When developing and bringing a product to the marketplace, it is important to consider a variety of different factors to develop the strongest plan possible.  This is important because the plan is the foundation of any product launch.  As with many things in business, operational efficiency increases as a function of the business or product plan's quality (Temtime, 2008).  In this brief paper, a product analysis covering multiple areas on the subway restaurant is presented for review.

Company Background

The idea to build a restaurant in a subway is an excellent plan for several reasons.  Subways are often located in large cities, which allows for a large base of demand (Metropolitan Transportation Authority, n.d.).  In addition, subways are a primary form of transportation for many people; this allows for constant demand throughout the year and during all hours of the day (Metropolitan Transportation Authority, n.d.).  Also, subway food services are limited; placing a restaurant in a subway might require a higher amount of investment, but the market is relatively empty.  Clearly, there are several good reasons to pursue the launch of a subway restaurant.

Target Market, Target Segment, and Usage by Segment

There are several ideal conditions that will aid in selecting a target market.  First, the market is a city within the United States.  Second, the market is city with a subway.  Third, of those cities, the ideal choice is the one with the largest amount of subway users.  Based on all of these conditions, the ideal market is New York City, New York and, specifically, the Upper West Side or Upper East Side of Manhattan (American Public Transportation Association, 2010).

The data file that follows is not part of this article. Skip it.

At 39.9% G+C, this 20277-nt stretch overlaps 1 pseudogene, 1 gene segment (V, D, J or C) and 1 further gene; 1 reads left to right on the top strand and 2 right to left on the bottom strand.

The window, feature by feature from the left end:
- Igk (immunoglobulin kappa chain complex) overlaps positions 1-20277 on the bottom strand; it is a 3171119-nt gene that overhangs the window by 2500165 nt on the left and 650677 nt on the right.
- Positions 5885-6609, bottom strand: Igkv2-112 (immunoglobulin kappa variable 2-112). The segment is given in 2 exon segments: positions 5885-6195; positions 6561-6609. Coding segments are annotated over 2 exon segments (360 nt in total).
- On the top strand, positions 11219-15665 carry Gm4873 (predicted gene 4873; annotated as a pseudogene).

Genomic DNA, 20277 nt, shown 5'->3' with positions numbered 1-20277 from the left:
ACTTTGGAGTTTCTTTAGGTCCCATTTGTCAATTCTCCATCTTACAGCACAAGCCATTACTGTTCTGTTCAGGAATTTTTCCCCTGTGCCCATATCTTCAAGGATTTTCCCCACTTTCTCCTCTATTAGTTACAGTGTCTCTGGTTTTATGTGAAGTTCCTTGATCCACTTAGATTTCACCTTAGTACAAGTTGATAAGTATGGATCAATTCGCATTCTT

The primary market will be an individual using the subway system.  There are positive and negative aspects of this market.  First, as discussed above, the demand will be relatively constant because subway users often rely on the system throughout the year and during all times of the day (Metropolitan Transportation Authority, n.d.).  Second, the market cannot be expanded directly because only subway users can visit the restaurant.  This means that demand will be relatively fixed or grow on a constant curve based upon expected use of the subway system.